Peace Journalism and the news production process
In recent years various
models of peace journalism or constructive conflict
coverage have been proposed. These models suggest alternative ways
of conflict reporting in order to contribute to processes of de-escalation,
peacebuilding and reconciliation instead of escalating, exaggerating or
neglecting conflicts. However, these models will remain irrelevant for
the practical work of journalists unless they are connected to the reality
of todays media.
Therefore it is of great importance to also direct our attention to the
news production process.
At the same time, studying the factors that influence the production of
journalistic reporting in times of conflict and war means learning about
the actual preconditions for any effort of constructive conflict coverage.
Based on qualitative expert interviews with German journalists, this paper
presents a model of the production process of conflict coverage. According
to this model, the production process can be described as a complex interaction
of six factors: (1) structural aspects of the media, (2) conflict situation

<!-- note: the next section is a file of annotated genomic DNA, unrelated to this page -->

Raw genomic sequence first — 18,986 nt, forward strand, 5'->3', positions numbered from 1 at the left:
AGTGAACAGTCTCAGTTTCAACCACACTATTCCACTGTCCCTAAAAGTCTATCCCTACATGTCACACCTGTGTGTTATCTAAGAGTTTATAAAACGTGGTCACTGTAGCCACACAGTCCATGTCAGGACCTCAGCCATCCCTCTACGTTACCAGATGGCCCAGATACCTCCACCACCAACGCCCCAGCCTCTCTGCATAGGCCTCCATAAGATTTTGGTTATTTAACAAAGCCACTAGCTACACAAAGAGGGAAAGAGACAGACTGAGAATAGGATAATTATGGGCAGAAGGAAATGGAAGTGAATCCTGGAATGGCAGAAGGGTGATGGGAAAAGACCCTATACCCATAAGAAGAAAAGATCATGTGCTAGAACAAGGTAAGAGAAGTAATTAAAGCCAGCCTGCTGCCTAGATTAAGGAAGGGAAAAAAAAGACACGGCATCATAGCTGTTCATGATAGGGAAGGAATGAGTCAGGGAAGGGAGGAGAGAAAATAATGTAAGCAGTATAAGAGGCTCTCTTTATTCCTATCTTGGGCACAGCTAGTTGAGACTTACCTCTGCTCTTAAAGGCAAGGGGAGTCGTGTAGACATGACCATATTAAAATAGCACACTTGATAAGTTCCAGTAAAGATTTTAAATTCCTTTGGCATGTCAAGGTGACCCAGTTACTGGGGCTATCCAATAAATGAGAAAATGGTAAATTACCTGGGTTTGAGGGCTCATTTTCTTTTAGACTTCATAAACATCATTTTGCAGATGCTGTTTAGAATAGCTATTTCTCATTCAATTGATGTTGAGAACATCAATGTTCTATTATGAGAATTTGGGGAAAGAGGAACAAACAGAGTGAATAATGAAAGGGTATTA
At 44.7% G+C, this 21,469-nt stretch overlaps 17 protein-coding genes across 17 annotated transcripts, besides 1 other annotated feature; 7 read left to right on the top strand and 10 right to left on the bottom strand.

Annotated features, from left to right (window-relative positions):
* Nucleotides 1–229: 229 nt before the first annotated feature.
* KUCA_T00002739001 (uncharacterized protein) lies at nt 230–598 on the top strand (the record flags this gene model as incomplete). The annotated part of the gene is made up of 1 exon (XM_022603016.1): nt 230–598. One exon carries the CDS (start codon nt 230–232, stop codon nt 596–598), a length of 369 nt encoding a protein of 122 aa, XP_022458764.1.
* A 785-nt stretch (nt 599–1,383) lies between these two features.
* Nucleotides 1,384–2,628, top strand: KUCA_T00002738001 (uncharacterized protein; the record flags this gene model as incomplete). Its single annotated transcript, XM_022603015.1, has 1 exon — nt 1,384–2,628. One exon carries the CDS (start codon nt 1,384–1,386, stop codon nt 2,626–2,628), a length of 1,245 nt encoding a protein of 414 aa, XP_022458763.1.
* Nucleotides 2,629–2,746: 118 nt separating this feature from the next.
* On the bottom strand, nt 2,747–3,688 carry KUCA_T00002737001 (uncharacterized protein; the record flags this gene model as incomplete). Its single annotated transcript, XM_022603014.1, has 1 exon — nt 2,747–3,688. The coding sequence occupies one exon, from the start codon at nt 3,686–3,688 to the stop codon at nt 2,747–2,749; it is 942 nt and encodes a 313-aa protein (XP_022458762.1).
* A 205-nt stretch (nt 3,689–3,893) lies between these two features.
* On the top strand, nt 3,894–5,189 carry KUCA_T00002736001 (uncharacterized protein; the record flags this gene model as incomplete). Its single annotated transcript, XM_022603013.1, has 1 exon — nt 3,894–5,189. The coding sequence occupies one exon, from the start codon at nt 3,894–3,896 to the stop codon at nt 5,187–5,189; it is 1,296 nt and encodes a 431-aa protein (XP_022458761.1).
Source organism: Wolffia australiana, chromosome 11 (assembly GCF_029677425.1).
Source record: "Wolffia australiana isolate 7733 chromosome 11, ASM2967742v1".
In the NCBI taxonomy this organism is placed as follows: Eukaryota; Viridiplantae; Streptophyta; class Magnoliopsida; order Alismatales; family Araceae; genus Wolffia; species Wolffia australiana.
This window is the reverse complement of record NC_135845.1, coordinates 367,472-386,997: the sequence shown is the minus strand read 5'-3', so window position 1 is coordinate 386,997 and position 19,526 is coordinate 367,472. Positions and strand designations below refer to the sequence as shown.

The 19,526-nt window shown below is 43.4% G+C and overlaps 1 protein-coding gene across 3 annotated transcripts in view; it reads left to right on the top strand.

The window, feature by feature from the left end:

on-site, (3) personal features of the individual journalist, (4) the political
climate, (5) lobbies, (6) the audience.
After presenting the general model and the discussion of its limitations
and possible benefits, the influence of the political climate
factor is explored in more detail and illustrated with the experience
of German journalists in the aftermath of 9/11.
The author argues that peace journalism can only attract the critical
number of journalists needed for a noticeable change in conflict coverage,
if there are realizable suggestions for how to meet the obstacles journalists
face in their daily work. The model of influencing factors affecting conflict
coverage could be a good starting point for this undertaking, as it enables
us, on the one hand, to systematize and specify attempts to implement
peace journalism and, on the other hand, to develop a more comprehensive
strategy that takes into account all the relevant factors of the news
On the author:
Burkhard Bläsi, Diploma in Psychology, born 1973, studied psychology
and sociology at University of Konstanz/Germany and University of Bath/UK.
Research interests: nonviolent conflict resolution; conflict and the media.
Currently member of the Peace Research Group at the University of Konstanz,
doctoral thesis on peace journalism and the news production process.
Address: Fachbereich Psychologie, Universität Konstanz, D-78457
Konstanz, eMail: email@example.com